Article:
1 November 2018
Information worlds and multi-literacies - report from ECIL 2018
The European Conference on Information Literacy (ECIL) 2018 was held in September 2018 in the amazing location of Oulu, Finland. Read more…
Research and Innovation Development Office
Category: Research news
14 December 2016
It's been a useful few weeks for researchers: various blogs have been giving really helpful advice on a huge range of topics. I've tried to capture some of the most interesting below.
This is part of a series of posts by the London School of Economics and Political Science blog around how academics can engage with Parliament. The whole series is fascinating, but this one in particular shows how experts can talk directly to MPs, influencing crucial debates around potential legislation. While one may be approached seemingly at random there are some ways to boost your chances:
Research Fundermentals often provides insightful posts on the different aspects of being a researcher, and tackling the challenges posed by UK funding bodies. In this post they focus on the variety of social networking tools available to researchers and the general public.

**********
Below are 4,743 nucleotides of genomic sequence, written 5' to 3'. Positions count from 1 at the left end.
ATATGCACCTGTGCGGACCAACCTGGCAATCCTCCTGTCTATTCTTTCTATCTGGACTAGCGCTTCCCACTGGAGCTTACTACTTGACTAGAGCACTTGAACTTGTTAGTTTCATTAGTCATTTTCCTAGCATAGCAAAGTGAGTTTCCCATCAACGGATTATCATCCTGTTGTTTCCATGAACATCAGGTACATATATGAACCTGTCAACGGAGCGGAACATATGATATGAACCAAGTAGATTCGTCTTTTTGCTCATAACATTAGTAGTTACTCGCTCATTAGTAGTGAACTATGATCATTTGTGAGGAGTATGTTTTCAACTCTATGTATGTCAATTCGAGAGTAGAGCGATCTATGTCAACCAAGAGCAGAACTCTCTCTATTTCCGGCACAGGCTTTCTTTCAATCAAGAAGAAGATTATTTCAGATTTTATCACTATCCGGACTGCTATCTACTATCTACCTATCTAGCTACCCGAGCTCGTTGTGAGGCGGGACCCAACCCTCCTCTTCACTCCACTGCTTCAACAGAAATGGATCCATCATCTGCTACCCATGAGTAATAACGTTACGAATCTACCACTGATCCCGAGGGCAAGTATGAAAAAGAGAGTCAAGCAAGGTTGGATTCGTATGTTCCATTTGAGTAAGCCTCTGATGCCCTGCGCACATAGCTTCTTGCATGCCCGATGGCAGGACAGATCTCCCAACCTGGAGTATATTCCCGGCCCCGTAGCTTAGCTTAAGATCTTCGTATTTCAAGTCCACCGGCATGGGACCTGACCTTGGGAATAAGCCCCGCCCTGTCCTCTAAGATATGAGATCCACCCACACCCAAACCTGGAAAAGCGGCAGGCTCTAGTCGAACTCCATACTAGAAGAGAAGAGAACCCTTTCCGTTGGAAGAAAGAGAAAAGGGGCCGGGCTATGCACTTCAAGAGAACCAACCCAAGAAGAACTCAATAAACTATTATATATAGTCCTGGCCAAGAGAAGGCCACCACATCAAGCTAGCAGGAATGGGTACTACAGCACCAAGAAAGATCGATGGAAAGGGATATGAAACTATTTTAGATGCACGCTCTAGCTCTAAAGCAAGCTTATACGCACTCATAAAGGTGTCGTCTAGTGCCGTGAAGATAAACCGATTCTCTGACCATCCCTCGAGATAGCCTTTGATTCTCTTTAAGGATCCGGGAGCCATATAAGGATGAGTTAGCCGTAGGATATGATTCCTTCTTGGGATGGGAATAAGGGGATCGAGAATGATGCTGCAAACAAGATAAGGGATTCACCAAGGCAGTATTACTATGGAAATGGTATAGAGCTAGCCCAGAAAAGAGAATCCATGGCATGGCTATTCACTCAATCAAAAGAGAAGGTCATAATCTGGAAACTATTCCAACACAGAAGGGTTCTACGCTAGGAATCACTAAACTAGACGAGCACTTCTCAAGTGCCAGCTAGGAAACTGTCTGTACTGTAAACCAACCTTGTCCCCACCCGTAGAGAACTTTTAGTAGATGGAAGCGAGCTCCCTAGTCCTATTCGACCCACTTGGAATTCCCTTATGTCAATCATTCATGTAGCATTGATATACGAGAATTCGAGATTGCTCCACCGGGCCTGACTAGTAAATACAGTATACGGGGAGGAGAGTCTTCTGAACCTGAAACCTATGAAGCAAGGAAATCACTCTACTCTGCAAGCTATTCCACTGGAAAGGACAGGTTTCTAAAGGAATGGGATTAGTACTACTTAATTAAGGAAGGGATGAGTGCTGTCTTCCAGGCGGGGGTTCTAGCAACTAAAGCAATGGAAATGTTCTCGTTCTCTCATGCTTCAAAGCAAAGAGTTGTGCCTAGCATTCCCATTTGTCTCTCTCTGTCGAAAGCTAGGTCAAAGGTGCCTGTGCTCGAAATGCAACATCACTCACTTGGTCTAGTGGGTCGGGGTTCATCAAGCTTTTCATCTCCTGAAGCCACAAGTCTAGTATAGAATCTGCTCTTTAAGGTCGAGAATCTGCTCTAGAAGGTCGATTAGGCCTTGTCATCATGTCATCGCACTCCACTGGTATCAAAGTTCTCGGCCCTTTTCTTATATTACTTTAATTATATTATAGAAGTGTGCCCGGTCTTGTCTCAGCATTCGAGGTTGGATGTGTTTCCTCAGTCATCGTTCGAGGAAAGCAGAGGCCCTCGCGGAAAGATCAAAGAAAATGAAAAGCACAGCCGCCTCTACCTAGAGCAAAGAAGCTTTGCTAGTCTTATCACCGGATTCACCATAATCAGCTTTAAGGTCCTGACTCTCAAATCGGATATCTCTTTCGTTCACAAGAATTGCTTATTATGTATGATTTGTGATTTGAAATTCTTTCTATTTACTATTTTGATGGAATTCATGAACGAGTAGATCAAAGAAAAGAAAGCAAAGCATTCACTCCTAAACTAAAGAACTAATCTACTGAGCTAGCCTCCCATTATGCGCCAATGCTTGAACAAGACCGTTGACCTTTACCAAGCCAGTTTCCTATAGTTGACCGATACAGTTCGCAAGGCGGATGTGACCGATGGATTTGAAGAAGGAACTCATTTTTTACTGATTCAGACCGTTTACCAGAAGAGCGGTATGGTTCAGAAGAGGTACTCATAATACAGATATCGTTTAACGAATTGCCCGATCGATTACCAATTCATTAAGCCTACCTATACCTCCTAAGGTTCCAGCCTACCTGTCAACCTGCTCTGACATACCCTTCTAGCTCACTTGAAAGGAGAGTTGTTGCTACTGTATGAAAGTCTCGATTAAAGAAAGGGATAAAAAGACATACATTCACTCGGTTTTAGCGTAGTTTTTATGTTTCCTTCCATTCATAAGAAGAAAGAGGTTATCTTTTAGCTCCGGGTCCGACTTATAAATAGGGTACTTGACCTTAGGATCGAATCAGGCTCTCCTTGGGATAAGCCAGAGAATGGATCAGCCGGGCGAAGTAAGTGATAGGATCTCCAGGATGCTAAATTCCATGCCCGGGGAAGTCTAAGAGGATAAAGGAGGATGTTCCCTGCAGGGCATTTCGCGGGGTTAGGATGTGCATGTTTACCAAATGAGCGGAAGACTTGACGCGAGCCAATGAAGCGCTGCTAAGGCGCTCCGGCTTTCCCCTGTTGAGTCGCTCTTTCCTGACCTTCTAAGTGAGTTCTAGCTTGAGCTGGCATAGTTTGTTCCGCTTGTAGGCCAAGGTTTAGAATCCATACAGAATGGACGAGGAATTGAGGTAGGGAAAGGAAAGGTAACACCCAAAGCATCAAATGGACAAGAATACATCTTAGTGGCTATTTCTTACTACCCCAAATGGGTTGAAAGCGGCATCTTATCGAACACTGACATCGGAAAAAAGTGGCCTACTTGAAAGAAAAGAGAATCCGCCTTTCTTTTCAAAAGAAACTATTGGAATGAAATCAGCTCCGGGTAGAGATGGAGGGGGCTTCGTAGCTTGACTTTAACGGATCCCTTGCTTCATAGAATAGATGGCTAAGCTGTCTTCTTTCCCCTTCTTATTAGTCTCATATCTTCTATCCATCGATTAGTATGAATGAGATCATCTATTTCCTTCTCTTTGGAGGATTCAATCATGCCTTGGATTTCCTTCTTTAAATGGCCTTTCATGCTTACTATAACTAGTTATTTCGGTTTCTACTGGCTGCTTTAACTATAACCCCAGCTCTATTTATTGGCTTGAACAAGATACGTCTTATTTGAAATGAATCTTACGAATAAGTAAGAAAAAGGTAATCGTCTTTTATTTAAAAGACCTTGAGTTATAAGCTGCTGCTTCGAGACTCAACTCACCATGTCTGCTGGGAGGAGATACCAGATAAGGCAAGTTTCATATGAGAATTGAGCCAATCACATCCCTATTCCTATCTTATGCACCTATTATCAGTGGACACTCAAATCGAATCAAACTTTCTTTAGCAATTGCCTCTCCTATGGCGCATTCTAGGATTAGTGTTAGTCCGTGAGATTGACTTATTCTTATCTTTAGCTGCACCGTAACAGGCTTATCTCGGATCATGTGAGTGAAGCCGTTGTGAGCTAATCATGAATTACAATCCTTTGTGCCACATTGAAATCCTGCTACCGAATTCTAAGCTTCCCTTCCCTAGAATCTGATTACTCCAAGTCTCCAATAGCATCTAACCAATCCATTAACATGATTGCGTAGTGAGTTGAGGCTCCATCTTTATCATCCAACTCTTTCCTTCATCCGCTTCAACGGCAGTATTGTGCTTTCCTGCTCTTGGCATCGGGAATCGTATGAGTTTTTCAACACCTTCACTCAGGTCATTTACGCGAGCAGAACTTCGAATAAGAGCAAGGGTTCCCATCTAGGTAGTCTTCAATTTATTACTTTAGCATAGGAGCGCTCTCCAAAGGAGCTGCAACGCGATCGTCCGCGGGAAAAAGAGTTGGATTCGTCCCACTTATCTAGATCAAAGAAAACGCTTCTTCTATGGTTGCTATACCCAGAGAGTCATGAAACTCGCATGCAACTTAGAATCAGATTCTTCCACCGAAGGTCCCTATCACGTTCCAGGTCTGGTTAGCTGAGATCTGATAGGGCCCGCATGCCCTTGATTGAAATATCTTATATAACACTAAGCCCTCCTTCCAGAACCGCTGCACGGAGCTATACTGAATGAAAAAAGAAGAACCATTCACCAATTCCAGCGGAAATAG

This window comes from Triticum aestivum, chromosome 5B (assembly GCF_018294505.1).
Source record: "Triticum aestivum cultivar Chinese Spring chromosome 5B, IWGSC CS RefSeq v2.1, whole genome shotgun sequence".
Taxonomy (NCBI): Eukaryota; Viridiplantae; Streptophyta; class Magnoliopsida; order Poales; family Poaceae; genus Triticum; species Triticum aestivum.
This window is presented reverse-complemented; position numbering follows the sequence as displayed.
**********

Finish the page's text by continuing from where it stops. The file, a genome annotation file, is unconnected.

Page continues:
The advice in the post is very useful for any researcher considering sharing their work with the public outside of the usual formal settings.
The Conversation draw attention here to a growing issue in social science – researchers cannot guarantee anonymity for their participants. While researchers know that they need to give subjects anonymity to enable them to talk freely, high profile research can lead to legal efforts to obtain the data, and no legal protection is granted.
The post highlights of former IRA members speaking in confidence for a study, whose evidence is now needed by the police. Another example is given of people affected by a wind farm development. A researcher conducted a study into the issues onvolved and volunteered as a witness when the affected individuals brought a law suit against the developers. This led to the researcher's raw data being granted to the developers as evidence in the case.
Detailed arguments are given in the piece to highlight the need to legally protect the anonymity of study participants in sensitive cases, akin to doctor-patient confidentiality.